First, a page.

The opinion of the court was delivered by: SHIRLEY WOHL KRAM
SHIRLEY WOHL KRAM, U.S.D.J.
In this action arising under Section 10(b) of the Securities Exchange Act of 1934, 15 U.S.C. § 78j, and Securities and Exchange Commission Rule 10b-5, 17 C.F.R. § 240.10b-5, defendant The Promus Companies Incorporated ("Promus") appeals from an April 25, 1994 Memorandum and Order issued by Magistrate Judge Naomi Buchwald compelling the law firm of Latham & Watkins ("Latham") to produce certain documents to plaintiffs. Latham argues that the documents are not discoverable as they contain privileged attorney work product and attorney-client communications. For the reasons set forth below, Promus' appeal is denied.
The facts of this case are set forth in detail in this Court's Memorandum Opinion and Order, dated January 7, 1994 (the "January 7 Opinion"), familiarity with which is presumed. Background facts relevant to this motion are briefly summarized below.
Until 1989, Holiday Corporation ("Holiday") was a publicly-held company with several substantial businesses, including Holiday Inn hotels. Holiday also owned several non-Holiday Inn businesses, including Embassy Suites hotels, Hampton Inns hotels, Homewood Suites hotels, and Harrah's casino-hotels.
In 1989, Holiday, as part of the divestiture of its Holiday Inn businesses, created a wholly-owned subsidiary, Promus, to which it transferred its non-Holiday Inn businesses in preparation for a merger. Thereafter, on August 24, 1989, Holiday, consisting solely of Holiday Inns, was merged into Bass, U.S.A., a wholly-owned subsidiary of Bass Public Limited Corp. ("Bass"), to form one corporation ("Post-merger Holiday"). The transaction was executed pursuant to a merger agreement (the "Merger Agreement") signed by representatives of Bass, Holiday and Promus.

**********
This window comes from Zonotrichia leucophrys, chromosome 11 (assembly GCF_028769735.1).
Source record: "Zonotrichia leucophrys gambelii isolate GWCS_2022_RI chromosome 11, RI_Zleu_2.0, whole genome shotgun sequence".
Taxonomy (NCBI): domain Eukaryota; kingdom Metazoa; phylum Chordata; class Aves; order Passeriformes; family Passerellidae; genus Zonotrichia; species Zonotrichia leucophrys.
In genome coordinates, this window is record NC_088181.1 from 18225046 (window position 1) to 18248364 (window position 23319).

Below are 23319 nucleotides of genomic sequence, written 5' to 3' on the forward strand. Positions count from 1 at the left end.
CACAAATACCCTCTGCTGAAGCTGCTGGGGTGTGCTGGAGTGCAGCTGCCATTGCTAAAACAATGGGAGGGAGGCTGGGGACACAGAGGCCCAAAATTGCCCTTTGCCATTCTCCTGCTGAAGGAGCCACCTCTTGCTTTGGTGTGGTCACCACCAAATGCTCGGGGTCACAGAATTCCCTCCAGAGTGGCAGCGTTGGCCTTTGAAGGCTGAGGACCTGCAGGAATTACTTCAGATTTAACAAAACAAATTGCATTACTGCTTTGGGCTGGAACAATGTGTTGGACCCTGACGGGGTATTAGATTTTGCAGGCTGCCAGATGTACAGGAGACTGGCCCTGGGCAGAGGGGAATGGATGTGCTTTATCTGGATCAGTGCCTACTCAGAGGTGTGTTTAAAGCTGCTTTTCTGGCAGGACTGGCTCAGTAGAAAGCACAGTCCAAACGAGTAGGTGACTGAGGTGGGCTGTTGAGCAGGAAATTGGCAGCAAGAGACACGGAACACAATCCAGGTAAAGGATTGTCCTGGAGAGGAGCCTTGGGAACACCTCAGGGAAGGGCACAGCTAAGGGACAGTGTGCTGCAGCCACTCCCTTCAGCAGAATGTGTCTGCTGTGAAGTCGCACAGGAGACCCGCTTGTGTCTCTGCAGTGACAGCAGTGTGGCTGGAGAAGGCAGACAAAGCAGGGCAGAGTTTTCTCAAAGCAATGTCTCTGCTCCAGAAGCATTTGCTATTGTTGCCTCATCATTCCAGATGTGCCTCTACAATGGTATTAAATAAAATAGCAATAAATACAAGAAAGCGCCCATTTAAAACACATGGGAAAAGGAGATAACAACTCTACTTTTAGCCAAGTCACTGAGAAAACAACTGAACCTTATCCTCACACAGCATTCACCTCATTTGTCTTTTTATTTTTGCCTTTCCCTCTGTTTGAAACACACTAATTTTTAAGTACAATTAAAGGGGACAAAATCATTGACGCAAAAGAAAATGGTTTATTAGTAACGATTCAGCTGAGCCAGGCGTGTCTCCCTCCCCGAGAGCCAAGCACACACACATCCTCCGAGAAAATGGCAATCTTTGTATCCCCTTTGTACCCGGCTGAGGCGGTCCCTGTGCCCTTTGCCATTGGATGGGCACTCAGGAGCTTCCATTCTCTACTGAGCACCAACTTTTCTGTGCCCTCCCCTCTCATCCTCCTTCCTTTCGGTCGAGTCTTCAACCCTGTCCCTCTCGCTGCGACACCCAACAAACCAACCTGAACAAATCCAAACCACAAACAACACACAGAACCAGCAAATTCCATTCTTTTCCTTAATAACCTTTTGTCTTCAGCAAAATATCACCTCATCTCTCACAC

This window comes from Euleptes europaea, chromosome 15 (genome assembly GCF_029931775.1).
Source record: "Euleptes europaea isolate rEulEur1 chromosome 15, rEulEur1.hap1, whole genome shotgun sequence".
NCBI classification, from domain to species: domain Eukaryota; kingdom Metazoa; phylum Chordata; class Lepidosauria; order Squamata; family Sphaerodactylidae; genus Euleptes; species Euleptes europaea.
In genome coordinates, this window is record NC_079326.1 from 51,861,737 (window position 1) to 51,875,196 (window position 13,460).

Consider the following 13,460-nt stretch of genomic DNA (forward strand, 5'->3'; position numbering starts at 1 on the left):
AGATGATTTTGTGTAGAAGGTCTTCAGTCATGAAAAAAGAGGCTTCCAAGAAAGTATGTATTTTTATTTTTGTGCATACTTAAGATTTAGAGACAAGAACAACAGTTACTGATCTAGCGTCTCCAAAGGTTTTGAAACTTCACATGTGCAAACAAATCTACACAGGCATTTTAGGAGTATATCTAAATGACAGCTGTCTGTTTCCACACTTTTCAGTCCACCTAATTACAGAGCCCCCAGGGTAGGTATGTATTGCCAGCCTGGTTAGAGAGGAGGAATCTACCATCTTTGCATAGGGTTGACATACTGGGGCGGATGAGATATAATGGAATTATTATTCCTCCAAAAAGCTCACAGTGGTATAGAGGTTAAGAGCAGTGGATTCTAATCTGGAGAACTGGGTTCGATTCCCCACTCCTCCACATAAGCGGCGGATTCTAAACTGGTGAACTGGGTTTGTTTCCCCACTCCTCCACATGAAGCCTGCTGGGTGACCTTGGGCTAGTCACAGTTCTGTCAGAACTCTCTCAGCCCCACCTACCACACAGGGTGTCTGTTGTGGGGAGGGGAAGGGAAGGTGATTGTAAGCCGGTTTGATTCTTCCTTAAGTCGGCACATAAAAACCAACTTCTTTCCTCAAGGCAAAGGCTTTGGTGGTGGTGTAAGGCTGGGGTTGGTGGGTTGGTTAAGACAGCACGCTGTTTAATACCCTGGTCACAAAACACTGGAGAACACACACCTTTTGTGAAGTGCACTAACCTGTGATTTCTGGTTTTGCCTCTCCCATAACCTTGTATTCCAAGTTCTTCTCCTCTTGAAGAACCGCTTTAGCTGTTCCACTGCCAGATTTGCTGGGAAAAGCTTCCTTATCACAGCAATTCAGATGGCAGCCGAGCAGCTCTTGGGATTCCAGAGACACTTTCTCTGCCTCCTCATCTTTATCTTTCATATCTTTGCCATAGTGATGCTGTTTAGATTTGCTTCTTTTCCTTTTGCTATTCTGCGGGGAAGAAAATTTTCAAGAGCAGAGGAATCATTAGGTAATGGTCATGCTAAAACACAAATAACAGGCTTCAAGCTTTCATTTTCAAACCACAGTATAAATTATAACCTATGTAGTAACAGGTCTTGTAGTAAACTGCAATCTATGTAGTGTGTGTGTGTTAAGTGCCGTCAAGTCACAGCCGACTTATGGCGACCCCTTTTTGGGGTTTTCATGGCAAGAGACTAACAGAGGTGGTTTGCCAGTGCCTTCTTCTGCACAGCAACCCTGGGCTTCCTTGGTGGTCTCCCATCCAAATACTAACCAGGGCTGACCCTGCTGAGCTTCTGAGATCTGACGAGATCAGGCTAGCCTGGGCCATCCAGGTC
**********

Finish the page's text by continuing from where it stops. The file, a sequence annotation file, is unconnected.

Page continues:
Pursuant to the Merger Agreement, each share of Holiday common stock was cancelled, and in return, each shareholder of the cancelled stock received approximately a one-quarter share of Bass and one share of the new company, post-merger Holiday, for every share held of Holiday. On February 7, 1990, the effective date of the merger, Promus, Holiday and Bass also entered into a tax sharing agreement whereby Promus agreed to be responsible for the taxes of Holiday and its subsidiaries for all taxable periods up to the time of the merger (the "Tax Sharing Agreement"). At the same time, the non-Holiday Inn businesses continued operating as subsidiaries of Promus with the same shareholders, board of directors, senior managements and corporate headquarters as Holiday.
In connection with the merger, the parties to the Merger Agreement agreed to certain representations and warranties involving, inter alia, the disclosure of matters that had a material and adverse effect on the Holiday Inn business. Promus also agreed to indemnify plaintiffs if any of the representations and warranties were breached. The representations and warranties survived only as to claims made within two years after the closing of the merger, and indemnity claims were allowed only as to breaches of representations and warranties that were known to ten designated "knowledge parties" chosen in light of their existing knowledge about the Holiday Inn business.
On February 6, 1992, plaintiffs filed the instant complaint, alleging that Promus had breached a number of representations, warranties and covenants made in the Merger Agreement. Plaintiffs alleged further that Promus had refused to indemnify Bass and to transfer certain assets. Specifically, plaintiffs alleged that Promus (1) violated the Securities Exchange Act (Count I); (2) intentionally and/or negligently misrepresented material facts in connection with the Merger and Tax Sharing Agreements (Counts II and III); (3) breached express warranties and indemnification (Counts IV-VII); and (4) breached the Merger and Tax Sharing Agreements (Counts VIII and IX).
On April 17, 1992, plaintiffs moved for an order disqualifying Promus' counsel, Latham, on the ground that, as Latham had represented Holiday since 1986 in connection with the merger and various other matters, Latham should not be allowed to represent Holiday's adversary, Promus, in this case. In the January 7 Opinion, the Court denied plaintiffs' motion, finding disqualification inappropriate in the present circumstances. Specifically, the Court rejected plaintiffs' argument that Latham had switched sides in representing Promus against post-merger Holiday, reasoning that Latham consistently had represented the selling corporations, namely Holiday and Promus. Concluding that Latham had represented the same "community of interests," and noting that there is no expectation that confidential information would be ...